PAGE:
Lupin the Third: The First

January 13, 2021

animation, Asian Cinema, family film, Review, Theatrical, This Week Leave a Comment

...if you’re looking to indulge your nostalgia of more relaxed times, or simply looking to educate your kids on what movies use to feel like, then embrace a little cinematic self-love and take yourself, and the family...
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Lupin the Third: The First

James Fletcher
Year: 2019
Rating: M
Director: Takashi Yamazaki
Cast:

Tony Oliver, Doug Erholtz, Michelle Ruff, Richard Epcar, Lex Lang, Laurie C. Hymes, J. David Brimmer, Paul Guyet

Distributor: Filmink Presents and Hanabee Entertainment
Released: January 14, 2021
Running Time: 93 minutes
Worth: $16.00

FilmInk rates movies out of $20 — the score indicates the amount we believe a ticket to the movie to be worth

…if you’re looking to indulge your nostalgia of more relaxed times, or simply looking to educate your kids on what movies use to feel like, then embrace a little cinematic self-love and take yourself, and the family…

Remember when an action-adventure film would actually deliver a fun, entertaining romp without the existential angst or deadpan violence? Well, thankfully Lupin the Third: The First has landed to remind us of what good old fashion action-adventure movies can be.

The latest big screen adventure of the titular Monkey Punch creation, Lupin the Third: The First marks the first time the franchise has received full CGI treatment, delivering a beautifully rendered world where its cast of rogues feel completely at home within some remarkable action sequences, exotic locales and an impressive English language dub.

For those unfamiliar with Lupin III, pronounced as a solid French Lu-Pon, the Japanese series has been running since 1967 across a number of mediums including print, animation and live action Japanese films. Created by manga artist Kazuhiko Kato aka Monkey Punch, the story follows the illegal machinations of the grandson of famed French gentleman thief Arsène Lupin, made famous in a series of French novels by Maurice Leblanc. And while the licensing rights, and subsequent lawsuits to the characters are something of legend in Japanese publishing, The First offers newcomers a relaxed, enjoyable introduction to the franchise’s key cast of characters while managing to pay reverence to long time fans, and the Parisian origins of the series.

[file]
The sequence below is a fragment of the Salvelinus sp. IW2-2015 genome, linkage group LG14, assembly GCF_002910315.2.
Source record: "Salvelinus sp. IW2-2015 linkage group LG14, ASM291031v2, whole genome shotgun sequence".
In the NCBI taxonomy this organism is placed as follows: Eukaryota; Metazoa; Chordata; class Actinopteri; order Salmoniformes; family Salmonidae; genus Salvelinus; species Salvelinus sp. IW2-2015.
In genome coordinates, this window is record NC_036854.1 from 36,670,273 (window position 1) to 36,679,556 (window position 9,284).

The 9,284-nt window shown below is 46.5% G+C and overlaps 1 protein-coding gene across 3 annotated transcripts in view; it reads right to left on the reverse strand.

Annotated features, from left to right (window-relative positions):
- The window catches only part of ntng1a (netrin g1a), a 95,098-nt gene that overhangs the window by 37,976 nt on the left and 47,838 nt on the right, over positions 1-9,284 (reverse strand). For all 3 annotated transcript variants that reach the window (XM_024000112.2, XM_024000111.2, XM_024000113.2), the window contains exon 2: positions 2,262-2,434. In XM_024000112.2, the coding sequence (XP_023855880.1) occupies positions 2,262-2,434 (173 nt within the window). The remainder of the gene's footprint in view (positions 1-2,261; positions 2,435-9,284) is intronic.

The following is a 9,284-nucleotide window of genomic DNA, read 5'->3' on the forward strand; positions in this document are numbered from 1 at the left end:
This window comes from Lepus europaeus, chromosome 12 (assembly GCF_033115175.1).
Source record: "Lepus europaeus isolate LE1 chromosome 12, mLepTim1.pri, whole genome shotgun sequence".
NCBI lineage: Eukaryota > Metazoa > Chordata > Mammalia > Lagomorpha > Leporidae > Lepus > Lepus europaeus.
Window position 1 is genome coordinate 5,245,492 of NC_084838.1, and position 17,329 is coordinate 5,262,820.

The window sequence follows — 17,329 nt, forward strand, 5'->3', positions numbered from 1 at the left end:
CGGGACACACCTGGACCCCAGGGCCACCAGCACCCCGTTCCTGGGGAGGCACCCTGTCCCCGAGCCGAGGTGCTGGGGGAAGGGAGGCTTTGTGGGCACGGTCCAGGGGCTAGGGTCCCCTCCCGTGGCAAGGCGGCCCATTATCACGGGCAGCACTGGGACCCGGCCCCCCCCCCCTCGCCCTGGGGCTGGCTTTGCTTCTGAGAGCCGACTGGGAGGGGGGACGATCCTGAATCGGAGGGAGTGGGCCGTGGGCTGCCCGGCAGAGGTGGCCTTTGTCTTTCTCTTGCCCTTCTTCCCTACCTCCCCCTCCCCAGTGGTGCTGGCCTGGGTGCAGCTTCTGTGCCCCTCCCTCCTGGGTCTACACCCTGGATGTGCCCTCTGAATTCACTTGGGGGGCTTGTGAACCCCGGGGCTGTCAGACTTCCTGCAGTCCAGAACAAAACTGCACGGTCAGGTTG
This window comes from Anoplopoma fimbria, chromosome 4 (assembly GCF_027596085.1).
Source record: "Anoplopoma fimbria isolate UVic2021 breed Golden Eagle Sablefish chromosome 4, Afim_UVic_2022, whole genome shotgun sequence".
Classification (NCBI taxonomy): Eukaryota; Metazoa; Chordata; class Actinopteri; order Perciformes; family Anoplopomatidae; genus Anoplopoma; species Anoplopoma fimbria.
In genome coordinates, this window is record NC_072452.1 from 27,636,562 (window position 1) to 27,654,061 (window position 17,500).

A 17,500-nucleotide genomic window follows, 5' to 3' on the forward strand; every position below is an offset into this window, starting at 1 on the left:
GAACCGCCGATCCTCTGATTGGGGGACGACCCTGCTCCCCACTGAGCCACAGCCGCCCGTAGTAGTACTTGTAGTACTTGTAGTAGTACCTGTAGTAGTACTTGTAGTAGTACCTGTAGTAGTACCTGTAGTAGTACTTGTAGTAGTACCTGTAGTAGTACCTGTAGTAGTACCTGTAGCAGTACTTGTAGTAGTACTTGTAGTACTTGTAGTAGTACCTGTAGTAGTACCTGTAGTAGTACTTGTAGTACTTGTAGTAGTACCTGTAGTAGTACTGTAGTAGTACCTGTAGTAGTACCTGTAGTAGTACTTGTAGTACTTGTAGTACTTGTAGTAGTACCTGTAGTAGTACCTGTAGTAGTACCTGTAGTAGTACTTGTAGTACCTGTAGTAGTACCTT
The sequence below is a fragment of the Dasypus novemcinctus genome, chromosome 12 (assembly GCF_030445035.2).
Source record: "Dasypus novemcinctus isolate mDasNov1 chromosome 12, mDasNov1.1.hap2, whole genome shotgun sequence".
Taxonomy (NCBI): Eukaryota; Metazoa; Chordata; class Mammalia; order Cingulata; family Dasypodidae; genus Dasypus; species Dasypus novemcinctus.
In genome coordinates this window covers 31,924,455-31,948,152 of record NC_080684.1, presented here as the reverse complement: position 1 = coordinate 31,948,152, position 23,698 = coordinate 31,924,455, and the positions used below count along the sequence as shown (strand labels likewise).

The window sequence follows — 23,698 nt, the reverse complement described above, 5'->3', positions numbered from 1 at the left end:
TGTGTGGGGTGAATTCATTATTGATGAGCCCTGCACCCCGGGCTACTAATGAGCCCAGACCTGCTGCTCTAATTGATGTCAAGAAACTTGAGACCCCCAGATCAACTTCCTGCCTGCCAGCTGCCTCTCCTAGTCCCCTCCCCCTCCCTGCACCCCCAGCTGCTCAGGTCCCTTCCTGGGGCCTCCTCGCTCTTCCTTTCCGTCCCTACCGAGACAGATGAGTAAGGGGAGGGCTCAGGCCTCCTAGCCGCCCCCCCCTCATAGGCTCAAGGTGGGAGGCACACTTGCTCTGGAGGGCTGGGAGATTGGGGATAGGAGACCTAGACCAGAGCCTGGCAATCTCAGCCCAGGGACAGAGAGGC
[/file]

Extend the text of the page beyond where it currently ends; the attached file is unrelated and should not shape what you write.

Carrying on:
Set during the 1960s, The First is at heart a heist film, setting our anti-hero Lupin III against his nemesis Detective Zenigata, a naive young officer with a hidden agenda named Laetitia, and a cult of Nazi zealots, all seeking to possess the fabled Bresson Diary; a heavily booby-trapped mechanical book thought to reveal the location of an ancient Aztec weapon known as The Eclipse.

Written and directed by Takashi Yamazaki, whose credits include the Always: Sunset of Third Street trilogy and Parasyte films, The First plays like an authentic ‘80s action-adventure film, offering fans of the genre a familiar cocktail of Indiana Jones, Connery era James Bond and Spielbergian adventure. All of which is complimented by a strong English dub helmed by professional voice actors Tony Oliver (Lupin III) and Laurie Hymes (Laetitia) who imbue their characters with charm, humour and when necessary a perfectly balanced sense of gravitas.

Visually, Lupin the Third: The First delivers a solid CGI experience; while not completely on par with the likes of The Adventures of Tintin, the final product is none-the-less entirely absorbing, crafting a fun urgency to the many raucous chase scenes while the cataclysmic effects of the film’s ultimate McGuffin, The Eclipse are brilliantly effective.

While it may not have the exposure that a Pixar or Disney film might attract, Lupin the Third: The First certainly deserves a look. It goes without saying that it’s been an exhausting year, and if you’re looking to indulge your nostalgia of more relaxed times, or simply looking to educate your kids on what movies use to feel like, then embrace a little cinematic self-love and take yourself, and the family, to the see Lupin the Third: The First in cinemas.

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